Peanut Butter Hot Dogs & The Work We Do
That's right. Peanut butter on a hot dog.
Perhaps you think that these are two things that don't go well with each other, but I disagree. A nice grilled dog with a slather of peanut butter will get you through the day. I promise. (*I couldn't find a picture that didn't look disgusting, please forgive the lack of graphics).
There was a long-standing discussion between my wife and I when we first met. It had to do with how my major in college - religion - related to her major - business management.
In other words, who was evil and soulless and who wasn't.
I obviously held the upper hand, because I was studying to work for God but she was studying to work for the "man" or the almighty dollar. "Obviously" business and faith couldn't go well together, much like peanut butter and hot dogs.
We've managed to figure out how to get through this, but sometimes we revive the old discussion just for fun.
All sarcasm aside, the idea of faith & work living comfortably together hasn't had an easy ride in the past:
Some contend that your job is just what you do so that you can do what God "called" you to do.
Some say that your "job" IS your "ministry".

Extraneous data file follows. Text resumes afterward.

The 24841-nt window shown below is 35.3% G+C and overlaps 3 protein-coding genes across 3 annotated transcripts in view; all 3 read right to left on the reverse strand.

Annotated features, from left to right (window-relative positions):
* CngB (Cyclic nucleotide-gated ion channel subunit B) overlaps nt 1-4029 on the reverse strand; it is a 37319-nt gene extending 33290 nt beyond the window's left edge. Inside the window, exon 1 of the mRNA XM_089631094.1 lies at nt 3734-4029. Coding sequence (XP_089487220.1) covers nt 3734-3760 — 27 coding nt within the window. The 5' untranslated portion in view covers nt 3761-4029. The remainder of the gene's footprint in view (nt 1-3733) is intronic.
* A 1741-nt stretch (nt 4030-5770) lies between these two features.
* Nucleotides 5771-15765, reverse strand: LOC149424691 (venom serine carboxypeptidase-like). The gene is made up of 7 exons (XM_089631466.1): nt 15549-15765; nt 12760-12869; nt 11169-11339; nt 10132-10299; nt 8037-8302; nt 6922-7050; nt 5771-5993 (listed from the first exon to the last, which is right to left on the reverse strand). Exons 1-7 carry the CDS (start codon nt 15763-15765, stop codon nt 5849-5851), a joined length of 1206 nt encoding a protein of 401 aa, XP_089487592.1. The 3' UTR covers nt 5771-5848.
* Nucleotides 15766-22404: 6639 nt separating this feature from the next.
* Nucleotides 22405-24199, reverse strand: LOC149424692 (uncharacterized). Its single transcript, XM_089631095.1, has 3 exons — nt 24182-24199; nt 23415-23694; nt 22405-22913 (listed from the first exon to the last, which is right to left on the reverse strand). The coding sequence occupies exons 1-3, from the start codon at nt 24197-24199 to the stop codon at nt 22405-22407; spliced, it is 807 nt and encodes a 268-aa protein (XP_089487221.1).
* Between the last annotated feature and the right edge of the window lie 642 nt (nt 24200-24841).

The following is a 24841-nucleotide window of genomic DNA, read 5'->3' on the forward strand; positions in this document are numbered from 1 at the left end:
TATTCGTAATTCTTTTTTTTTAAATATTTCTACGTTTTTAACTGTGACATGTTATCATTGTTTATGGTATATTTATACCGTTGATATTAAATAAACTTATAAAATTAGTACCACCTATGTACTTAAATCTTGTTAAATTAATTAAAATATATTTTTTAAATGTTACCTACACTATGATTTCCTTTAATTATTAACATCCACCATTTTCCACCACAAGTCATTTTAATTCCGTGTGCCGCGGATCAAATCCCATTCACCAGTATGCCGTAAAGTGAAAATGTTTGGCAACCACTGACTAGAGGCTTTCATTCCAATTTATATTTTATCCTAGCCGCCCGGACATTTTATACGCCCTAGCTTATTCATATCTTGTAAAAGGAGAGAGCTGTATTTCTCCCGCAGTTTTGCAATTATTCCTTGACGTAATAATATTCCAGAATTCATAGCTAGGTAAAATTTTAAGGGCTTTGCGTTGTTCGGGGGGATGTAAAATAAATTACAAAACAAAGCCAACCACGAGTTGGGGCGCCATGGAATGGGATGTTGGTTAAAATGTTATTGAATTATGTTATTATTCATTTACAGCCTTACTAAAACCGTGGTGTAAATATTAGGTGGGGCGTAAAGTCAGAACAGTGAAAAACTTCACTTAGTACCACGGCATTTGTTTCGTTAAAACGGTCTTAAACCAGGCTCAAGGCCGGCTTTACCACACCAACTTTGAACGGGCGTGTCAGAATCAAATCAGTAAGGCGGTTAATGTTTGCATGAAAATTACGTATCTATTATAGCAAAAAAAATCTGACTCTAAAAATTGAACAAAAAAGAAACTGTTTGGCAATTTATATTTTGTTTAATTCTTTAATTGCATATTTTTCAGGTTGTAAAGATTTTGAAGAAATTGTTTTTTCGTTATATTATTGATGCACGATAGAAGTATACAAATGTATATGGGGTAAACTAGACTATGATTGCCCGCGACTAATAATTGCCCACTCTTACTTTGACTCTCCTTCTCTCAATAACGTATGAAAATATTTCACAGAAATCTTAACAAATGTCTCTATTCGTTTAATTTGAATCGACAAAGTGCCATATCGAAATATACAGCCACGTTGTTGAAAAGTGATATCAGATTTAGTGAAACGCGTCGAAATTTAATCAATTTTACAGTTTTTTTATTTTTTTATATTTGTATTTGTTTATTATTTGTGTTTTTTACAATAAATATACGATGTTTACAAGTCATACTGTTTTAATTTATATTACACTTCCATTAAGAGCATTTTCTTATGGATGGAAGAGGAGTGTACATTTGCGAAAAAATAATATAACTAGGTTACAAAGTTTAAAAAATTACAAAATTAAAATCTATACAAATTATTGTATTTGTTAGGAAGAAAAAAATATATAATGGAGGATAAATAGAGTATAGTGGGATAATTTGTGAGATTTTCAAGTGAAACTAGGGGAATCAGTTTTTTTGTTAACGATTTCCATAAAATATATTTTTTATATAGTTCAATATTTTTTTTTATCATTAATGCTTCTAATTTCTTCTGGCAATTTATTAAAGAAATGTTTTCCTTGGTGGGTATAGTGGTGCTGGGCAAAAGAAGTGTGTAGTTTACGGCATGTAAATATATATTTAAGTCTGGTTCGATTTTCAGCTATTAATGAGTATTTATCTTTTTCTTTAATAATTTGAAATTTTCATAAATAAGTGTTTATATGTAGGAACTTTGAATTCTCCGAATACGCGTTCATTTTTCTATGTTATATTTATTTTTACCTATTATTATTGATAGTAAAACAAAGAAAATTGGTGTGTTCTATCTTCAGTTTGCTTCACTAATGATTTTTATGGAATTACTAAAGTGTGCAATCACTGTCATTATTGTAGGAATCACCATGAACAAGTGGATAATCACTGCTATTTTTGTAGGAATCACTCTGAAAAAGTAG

Some still elevate those who are "called" to missions or pastoral work above those who are CEO's, nurses, or accountants.
The reality is that everything we do cultivates spiritual formation into Christlikeness. If we want work or vocation to shape us well, we need a good theology of work. A way of understanding how God is present in what we do - regardless of the role or impact it has.
Klaus Issler in his book Living into the Life of Jesus, has a brilliant chapter on what Jesus says about work and money. He quotes the late Dallas Willard's breakdown of four key terms in work:
1. Job: what I am paid to do, how I earn my living.
2. Ministry: that part of God's special work in my time that he has specifically allotted me.
3. Work: the total amount of lasting goods that I will produce in my lifetime.
4. Life: Me. My experience and who I am.
The key in these four terms is that Willard presents them in four circles that are all part of one another. Your job, ministry and work are all part of the same circle which is your life. So, whether you preach on Sunday or manage a small firm on Monday, all work is the meaningful sum of what God is doing through you as you yield to His Spirit every day.
In the words of Miroslav Volf,
"All human work, however, complicated or simple, is made possible by the operations of the Spirit of God in the working person; and all work whose nature and results reflect the values of the new creation is accomplished under the instruction and inspiration of the Spirit of God." (Work in the Spirit, 114)
So work and witness, ministry and manual labor, Christlikeness and customer service are all interwoven like a tightly wound quilt that warms us and gives rest to our bones. Today, the work you do - whether in a factory or a family room, a hospital or a sanctuary - produces long-standing effects in the Kingdom of God.
So the question is this - if all work is part of God's life and transformation plan for you then how will you approach that work today?